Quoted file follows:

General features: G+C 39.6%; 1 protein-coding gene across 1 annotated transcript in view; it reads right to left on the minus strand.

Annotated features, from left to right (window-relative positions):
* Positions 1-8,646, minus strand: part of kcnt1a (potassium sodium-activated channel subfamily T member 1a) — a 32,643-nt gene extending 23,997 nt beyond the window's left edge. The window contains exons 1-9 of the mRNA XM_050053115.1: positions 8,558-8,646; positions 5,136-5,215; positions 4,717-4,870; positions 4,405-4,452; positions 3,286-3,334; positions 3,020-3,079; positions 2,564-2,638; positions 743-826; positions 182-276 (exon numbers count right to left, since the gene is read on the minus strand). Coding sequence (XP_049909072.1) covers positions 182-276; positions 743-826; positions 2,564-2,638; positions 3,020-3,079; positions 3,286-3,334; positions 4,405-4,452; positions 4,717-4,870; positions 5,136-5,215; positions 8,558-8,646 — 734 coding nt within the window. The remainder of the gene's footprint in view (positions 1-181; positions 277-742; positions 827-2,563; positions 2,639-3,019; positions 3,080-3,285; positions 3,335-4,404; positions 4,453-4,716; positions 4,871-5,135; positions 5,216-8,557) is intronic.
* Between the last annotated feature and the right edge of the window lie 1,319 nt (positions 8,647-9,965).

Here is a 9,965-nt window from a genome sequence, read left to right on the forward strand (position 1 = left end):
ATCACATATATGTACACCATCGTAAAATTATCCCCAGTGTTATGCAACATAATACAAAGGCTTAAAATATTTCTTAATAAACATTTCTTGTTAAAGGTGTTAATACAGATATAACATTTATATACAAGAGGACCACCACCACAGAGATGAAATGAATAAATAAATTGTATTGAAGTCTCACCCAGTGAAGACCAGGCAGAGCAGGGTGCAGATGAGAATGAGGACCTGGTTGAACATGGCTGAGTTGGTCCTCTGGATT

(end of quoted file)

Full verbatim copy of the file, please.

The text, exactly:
General features: G+C 39.6%; 1 protein-coding gene across 1 annotated transcript in view; it reads right to left on the minus strand.

Annotated features, from left to right (window-relative positions):
* Positions 1-8,646, minus strand: part of kcnt1a (potassium sodium-activated channel subfamily T member 1a) — a 32,643-nt gene extending 23,997 nt beyond the window's left edge. The window contains exons 1-9 of the mRNA XM_050053115.1: positions 8,558-8,646; positions 5,136-5,215; positions 4,717-4,870; positions 4,405-4,452; positions 3,286-3,334; positions 3,020-3,079; positions 2,564-2,638; positions 743-826; positions 182-276 (exon numbers count right to left, since the gene is read on the minus strand). Coding sequence (XP_049909072.1) covers positions 182-276; positions 743-826; positions 2,564-2,638; positions 3,020-3,079; positions 3,286-3,334; positions 4,405-4,452; positions 4,717-4,870; positions 5,136-5,215; positions 8,558-8,646 — 734 coding nt within the window. The remainder of the gene's footprint in view (positions 1-181; positions 277-742; positions 827-2,563; positions 2,639-3,019; positions 3,080-3,285; positions 3,335-4,404; positions 4,453-4,716; positions 4,871-5,135; positions 5,216-8,557) is intronic.
* Between the last annotated feature and the right edge of the window lie 1,319 nt (positions 8,647-9,965).

Here is a 9,965-nt window from a genome sequence, read left to right on the forward strand (position 1 = left end):
ATCACATATATGTACACCATCGTAAAATTATCCCCAGTGTTATGCAACATAATACAAAGGCTTAAAATATTTCTTAATAAACATTTCTTGTTAAAGGTGTTAATACAGATATAACATTTATATACAAGAGGACCACCACCACAGAGATGAAATGAATAAATAAATTGTATTGAAGTCTCACCCAGTGAAGACCAGGCAGAGCAGGGTGCAGATGAGAATGAGGACCTGGTTGAACATGGCTGAGTTGGTCCTCTGGATT